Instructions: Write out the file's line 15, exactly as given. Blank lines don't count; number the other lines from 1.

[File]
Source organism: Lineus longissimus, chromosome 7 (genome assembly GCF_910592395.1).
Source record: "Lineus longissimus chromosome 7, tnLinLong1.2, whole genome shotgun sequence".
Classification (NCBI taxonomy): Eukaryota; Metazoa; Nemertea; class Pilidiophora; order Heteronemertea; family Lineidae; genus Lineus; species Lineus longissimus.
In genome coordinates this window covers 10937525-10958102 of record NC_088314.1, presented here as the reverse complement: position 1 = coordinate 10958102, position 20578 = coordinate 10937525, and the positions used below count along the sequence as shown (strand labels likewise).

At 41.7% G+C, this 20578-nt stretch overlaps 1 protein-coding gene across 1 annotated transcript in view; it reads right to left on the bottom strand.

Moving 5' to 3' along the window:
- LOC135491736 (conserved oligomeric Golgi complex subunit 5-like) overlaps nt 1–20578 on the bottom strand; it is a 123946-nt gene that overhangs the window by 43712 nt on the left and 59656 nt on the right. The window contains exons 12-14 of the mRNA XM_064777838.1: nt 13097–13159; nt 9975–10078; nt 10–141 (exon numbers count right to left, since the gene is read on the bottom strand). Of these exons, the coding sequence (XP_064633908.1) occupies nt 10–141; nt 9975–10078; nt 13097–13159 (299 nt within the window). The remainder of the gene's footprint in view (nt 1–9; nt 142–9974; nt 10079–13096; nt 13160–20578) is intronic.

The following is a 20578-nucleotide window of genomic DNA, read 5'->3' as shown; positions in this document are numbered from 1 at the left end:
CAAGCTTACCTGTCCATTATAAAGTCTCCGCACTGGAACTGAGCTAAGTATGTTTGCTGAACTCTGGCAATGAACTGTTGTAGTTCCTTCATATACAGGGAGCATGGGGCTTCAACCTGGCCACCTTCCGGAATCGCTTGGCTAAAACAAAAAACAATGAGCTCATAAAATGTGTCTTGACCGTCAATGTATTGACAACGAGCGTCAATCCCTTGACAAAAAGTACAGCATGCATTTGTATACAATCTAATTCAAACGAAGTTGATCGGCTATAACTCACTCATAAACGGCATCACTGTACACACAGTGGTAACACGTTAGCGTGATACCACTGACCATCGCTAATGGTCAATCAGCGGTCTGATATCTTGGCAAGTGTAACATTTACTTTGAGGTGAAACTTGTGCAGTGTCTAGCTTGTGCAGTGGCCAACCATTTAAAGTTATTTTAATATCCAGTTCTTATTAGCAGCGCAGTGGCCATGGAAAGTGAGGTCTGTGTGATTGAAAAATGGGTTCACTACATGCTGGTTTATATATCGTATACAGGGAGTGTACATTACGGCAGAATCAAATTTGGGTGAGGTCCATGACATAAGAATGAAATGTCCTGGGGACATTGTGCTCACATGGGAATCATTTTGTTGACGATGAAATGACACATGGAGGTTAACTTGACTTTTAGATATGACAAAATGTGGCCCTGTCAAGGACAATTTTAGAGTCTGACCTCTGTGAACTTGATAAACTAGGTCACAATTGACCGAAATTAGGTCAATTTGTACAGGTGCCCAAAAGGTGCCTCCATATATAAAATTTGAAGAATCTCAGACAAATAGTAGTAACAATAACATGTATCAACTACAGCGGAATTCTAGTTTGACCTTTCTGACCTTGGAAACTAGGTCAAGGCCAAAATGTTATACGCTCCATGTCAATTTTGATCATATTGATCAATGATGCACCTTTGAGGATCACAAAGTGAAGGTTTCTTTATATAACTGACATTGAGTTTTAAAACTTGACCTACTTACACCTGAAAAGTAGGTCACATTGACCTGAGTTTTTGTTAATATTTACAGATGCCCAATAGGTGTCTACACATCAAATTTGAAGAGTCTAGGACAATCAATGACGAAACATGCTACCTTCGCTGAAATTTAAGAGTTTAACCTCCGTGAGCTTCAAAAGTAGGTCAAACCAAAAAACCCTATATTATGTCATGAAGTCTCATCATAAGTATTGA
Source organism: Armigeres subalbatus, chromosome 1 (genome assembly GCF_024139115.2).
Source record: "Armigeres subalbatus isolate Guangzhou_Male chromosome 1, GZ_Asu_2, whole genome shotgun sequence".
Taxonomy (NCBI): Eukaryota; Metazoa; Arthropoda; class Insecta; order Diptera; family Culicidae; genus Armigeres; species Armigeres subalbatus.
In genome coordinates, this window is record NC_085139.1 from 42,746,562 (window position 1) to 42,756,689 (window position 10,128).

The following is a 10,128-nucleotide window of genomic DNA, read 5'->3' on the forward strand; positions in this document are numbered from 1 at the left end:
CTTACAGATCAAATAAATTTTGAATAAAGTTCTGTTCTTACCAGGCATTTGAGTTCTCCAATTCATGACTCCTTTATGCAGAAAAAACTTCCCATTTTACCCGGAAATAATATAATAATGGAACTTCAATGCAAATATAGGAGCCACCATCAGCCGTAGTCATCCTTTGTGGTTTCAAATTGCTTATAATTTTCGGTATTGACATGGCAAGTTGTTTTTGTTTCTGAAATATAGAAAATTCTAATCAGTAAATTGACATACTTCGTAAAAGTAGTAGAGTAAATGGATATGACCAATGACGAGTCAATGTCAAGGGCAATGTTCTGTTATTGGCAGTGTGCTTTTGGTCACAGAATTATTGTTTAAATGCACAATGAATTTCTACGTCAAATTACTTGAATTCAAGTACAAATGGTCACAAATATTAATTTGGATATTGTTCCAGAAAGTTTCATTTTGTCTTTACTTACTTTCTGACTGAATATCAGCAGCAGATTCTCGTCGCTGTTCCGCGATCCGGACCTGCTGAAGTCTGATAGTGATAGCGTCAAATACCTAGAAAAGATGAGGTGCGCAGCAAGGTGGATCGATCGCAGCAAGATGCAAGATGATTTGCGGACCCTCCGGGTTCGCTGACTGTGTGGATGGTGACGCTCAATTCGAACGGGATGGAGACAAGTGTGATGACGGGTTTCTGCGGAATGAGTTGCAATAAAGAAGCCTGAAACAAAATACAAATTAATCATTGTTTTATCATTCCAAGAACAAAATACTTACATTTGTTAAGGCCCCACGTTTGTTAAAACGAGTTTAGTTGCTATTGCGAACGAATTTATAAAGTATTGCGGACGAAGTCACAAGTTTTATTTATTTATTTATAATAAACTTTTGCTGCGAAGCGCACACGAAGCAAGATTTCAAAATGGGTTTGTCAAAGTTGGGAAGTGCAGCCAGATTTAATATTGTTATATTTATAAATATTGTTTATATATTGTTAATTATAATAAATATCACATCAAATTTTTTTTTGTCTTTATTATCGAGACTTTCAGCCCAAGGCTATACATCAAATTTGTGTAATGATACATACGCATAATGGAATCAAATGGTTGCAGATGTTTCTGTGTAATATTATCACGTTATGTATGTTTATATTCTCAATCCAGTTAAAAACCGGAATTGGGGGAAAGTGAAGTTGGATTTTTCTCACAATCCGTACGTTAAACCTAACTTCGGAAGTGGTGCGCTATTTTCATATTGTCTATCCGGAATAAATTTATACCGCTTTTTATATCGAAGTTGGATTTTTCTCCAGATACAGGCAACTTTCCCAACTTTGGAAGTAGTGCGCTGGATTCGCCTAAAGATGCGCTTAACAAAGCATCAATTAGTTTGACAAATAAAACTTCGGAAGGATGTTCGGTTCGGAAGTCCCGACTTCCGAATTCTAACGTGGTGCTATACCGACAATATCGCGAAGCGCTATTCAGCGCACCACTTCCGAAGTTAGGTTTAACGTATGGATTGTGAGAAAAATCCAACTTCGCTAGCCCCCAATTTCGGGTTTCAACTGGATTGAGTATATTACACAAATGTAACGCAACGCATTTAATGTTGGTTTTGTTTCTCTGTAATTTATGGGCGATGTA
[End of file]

CTTACAGATCAAATAAATTTTGAATAAAGTTCTGTTCTTACCAGGCATTTGAGTTCTCCAATTCATGACTCCTTTATGCAGAAAAAACTTCCCATTTTACCCGGAAATAATATAATAATGGAACTTCAATGCAAATATAGGAGCCACCATCAGCCGTAGTCATCCTTTGTGGTTTCAAATTGCTTATAATTTTCGGTATTGACATGGCAAGTTGTTTTTGTTTCTGAAATATAGAAAATTCTAATCAGTAAATTGACATACTTCGTAAAAGTAGTAGAGTAAATGGATATGACCAATGACGAGTCAATGTCAAGGGCAATGTTCTGTTATTGGCAGTGTGCTTTTGGTCACAGAATTATTGTTTAAATGCACAATGAATTTCTACGTCAAATTACTTGAATTCAAGTACAAATGGTCACAAATATTAATTTGGATATTGTTCCAGAAAGTTTCATTTTGTCTTTACTTACTTTCTGACTGAATATCAGCAGCAGATTCTCGTCGCTGTTCCGCGATCCGGACCTGCTGAAGTCTGATAGTGATAGCGTCAAATACCTAGAAAAGATGAGGTGCGCAGCAAGGTGGATCGATCGCAGCAAGATGCAAGATGATTTGCGGACCCTCCGGGTTCGCTGACTGTGTGGATGGTGACGCTCAATTCGAACGGGATGGAGACAAGTGTGATGACGGGTTTCTGCGGAATGAGTTGCAATAAAGAAGCCTGAAACAAAATACAAATTAATCATTGTTTTATCATTCCAAGAACAAAATACTTACATTTGTTAAGGCCCCACGTTTGTTAAAACGAGTTTAGTTGCTATTGCGAACGAATTTATAAAGTATTGCGGACGAAGTCACAAGTTTTATTTATTTATTTATAATAAACTTTTGCTGCGAAGCGCACACGAAGCAAGATTTCAAAATGGGTTTGTCAAAGTTGGGAAGTGCAGCCAGATTTAATATTGTTATATTTATAAATATTGTTTATATATTGTTAATTATAATAAATATCACATCAAATTTTTTTTTGTCTTTATTATCGAGACTTTCAGCCCAAGGCTATACATCAAATTTGTGTAATGATACATACGCATAATGGAATCAAATGGTTGCAGATGTTTCTGTGTAATATTATCACGTTATGTATGTTTATATTCTCAATCCAGTTAAAAACCGGAATTGGGGGAAAGTGAAGTTGGATTTTTCTCACAATCCGTACGTTAAACCTAACTTCGGAAGTGGTGCGCTATTTTCATATTGTCTATCCGGAATAAATTTATACCGCTTTTTATATCGAAGTTGGATTTTTCTCCAGATACAGGCAACTTTCCCAACTTTGGAAGTAGTGCGCTGGATTCGCCTAAAGATGCGCTTAACAAAGCATCAATTAGTTTGACAAATAAAACTTCGGAAGGATGTTCGGTTCGGAAGTCCCGACTTCCGAATTCTAACGTGGTGCTATACCGACAATATCGCGAAGCGCTATTCAGCGCACCACTTCCGAAGTTAGGTTTAACGTATGGATTGTGAGAAAAATCCAACTTCGCTAGCCCCCAATTTCGGGTTTCAACTGGATTGAGTATATTACACAAATGTAACGCAACGCATTTAATGTTGGTTTTGTTTCTCTGTAATTTATGGGCGATGTA